TABLE II. FLUX AND TORQUE VARIATIONS DUE TO APPLIED VOLTAGE VECTOR

ThreePhase Voltage Source Inverter
A voltage source inverter (VSI) is used to convert a fixed DC voltage to threephase AC voltage . The VSI synthesizes the voltage vectors commanded by the switching table. In DTC, this is quite simple since no pulse width modulation is employed, the output devices stay in the same state during the entire sample period. The connection of power switches in a VSI with three phase windings of an Induction Motor is shown in Fig.4.
Fig. 4. Schematic of Voltage Source Inverter
Each leg of the inverter has two switches; one is connected to the high side (+) of the DC link and the other is connected to the low side (). Only one of the two can be on at any instant. When the high side gate signal is on, the phase is assigned the binary number 1, and assigned the binary number
0 when the low side gate signal is on. Considering the combinations of status of phases a, b and c, the inverter has eight switching modes (Va Vb Vc=000111): two are zero voltage vectors V0 (000) and V7 (111) where the motor terminals is short circuited and the others are nonzero voltage vectors V1 to V6 .
The complete SIMULINK model of conventional DTC scheme is as shown in Fig.5.
Fig. 5. Complete SIMULINK model of conventional DTC scheme


MODIFIED DTC SCHEME
A. Classic PI Controller
A classic Proportional plus Integral (PI) controller is suitable enough to adjust the reference torque value Te*. Nevertheless, its response depends on the gains Kp and Ki, which are responsible for the sensitivity of speed error and for the speed error in steady state. During computer analysis, we use a controller in a discrete system in order to simulate a digital signal processor (DSP) drive system. The SIMULINK model of the PI speed controller is as shown in Fig.6.
Fig. 6. The SIMULINK model of the PI speed controller
The SIMULINK model of modified DTC scheme is as shown in Fig.7.
Fig. 7. SIMULINK model of modified DTC scheme.

FIELD PROGRAMMABLE GATE ARRAY
A Field Programmable Gate Array (FPGA) is a silicon device that contains logic. It is constructed of cells called Configurable Logic Block (CBL); each configurable logic block contains more or less a Look Up Table (LUT), a Flip Flop and a multiplexer. Inbetween the CBLs, there are interconnections and at the borders input and output cells. An FPGA is normally programmed with a Hardware Description Language (HDL) like VHDL or Verilog. An FPGA can be re programmable and several tasks can be executed at the same time; in other words, parallel programming can be applied to it.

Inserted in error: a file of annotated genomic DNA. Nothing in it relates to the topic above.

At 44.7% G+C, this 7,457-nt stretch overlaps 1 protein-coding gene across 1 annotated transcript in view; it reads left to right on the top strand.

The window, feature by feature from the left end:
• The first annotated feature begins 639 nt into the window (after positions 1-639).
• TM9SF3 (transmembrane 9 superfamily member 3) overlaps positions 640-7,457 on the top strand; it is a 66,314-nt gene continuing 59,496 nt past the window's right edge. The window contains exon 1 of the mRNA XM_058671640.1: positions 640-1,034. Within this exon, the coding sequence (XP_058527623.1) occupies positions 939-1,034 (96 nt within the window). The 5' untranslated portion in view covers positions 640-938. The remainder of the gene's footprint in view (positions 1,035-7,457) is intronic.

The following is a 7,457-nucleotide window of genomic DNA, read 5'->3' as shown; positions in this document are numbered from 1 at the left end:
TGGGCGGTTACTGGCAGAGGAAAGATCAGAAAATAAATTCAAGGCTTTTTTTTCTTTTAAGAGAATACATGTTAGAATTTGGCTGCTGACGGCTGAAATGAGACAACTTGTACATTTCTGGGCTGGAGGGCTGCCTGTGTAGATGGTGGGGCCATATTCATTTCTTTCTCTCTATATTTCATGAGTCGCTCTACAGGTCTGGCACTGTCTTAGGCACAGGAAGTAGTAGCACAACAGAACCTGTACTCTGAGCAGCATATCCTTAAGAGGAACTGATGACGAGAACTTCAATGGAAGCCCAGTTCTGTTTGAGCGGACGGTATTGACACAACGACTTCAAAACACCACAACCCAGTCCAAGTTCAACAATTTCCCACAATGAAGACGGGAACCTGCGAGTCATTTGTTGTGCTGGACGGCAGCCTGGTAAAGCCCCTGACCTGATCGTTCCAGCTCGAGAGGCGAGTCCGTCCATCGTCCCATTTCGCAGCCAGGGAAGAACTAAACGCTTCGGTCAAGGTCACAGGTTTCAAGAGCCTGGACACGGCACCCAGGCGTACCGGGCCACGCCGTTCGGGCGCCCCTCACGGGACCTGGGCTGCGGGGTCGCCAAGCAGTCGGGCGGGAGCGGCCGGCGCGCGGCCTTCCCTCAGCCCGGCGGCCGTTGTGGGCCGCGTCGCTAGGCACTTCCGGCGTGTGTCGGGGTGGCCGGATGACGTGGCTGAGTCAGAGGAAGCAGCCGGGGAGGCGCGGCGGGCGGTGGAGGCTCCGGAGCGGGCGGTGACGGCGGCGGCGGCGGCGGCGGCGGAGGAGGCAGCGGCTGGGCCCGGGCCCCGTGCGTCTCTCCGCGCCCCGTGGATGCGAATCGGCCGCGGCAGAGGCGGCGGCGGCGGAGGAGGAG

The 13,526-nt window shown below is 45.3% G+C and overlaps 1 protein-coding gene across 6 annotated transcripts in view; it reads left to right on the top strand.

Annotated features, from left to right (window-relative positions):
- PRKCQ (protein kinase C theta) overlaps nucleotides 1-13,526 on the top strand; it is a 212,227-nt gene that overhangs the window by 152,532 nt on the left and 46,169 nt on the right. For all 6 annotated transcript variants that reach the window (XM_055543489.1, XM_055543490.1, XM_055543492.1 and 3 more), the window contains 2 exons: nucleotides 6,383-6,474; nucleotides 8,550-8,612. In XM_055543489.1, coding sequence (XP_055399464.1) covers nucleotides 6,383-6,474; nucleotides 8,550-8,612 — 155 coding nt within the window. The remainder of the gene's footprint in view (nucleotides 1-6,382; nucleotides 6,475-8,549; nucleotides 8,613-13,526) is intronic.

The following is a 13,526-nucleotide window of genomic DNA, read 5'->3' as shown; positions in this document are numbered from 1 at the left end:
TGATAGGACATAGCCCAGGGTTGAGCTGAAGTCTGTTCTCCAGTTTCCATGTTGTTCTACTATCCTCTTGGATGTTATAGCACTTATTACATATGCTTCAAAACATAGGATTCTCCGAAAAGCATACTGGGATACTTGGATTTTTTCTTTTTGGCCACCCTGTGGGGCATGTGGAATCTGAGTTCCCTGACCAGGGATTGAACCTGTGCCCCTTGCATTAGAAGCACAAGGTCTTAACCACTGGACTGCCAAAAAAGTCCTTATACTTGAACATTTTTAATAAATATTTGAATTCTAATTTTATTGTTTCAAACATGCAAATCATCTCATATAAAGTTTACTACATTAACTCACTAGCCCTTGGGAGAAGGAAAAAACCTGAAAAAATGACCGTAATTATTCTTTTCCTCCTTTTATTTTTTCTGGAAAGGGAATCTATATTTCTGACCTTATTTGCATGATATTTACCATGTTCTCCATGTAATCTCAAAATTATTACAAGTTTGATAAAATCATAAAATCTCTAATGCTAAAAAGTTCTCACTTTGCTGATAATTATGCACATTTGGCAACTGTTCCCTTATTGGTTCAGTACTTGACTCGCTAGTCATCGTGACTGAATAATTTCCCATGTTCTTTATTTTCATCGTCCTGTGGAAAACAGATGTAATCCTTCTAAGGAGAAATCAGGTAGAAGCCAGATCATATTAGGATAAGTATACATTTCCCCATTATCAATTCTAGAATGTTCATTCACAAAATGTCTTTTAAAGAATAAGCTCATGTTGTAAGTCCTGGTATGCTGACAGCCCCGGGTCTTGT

Hardware in the Loop
Hardware in the loop (HIL), or FPGA in the loop, is a concept that as revealed by the name uses the hardware in the simulation loop. This leads to easy testing and the possibility to see how the actual plant is behaving in hardware. By having the stimuli in a software on the PC, implementing a part of the loop in hardware and then receiving the response from hardware back in the software, a good indication of the designs performance is given [14].

Implementation of Sector ,Flux and Torque Estimators Using Xilinx Software
All of the equations modeling the motors behavior are implemented in a twostage architecture as shown in Figure Fig.8. Several mathematical operations are performed in parallel. At the first stage, stator currents and voltages in coordinates are calculated in parallel, so that those results can be used to estimate the stator flux in the same stage. The resulted currents and flux are used to determine sector number, the flux magnitude and the torque estimation in the second stage [15].
Fig. 8. Sector number, the flux magnitude ,the torque estimators and Clarks transformation using Xilinx MCode blocks.

Flux and Torque hysteresis Controller
The Xilinx SIMULINK model of the controller with flux and torque hysteresis comparator is as shown in Fig.9.

(b)
Fig. 9. (a) Flux hysteresis controller and comparator.(b)Torque hysteresis controller and comparator.


Switching Table Using Xilinx Mcode Block
A Xilinx SIMULINK model was built to implement the switching process as shown in Fig.10.
Fig. 10. Lookup table design using Xilinx SIMULINK MCode block.
The complete model of classical DTC scheme is as shown in Fig.11.
Fig. 11. The complete model of conventional DTC scheme using Xilinx SIMULINK


MODIFIED DTC SCHEME
The model of the PI speed controller is designed with using Xilinx SIMULINK as shown in Fig.12.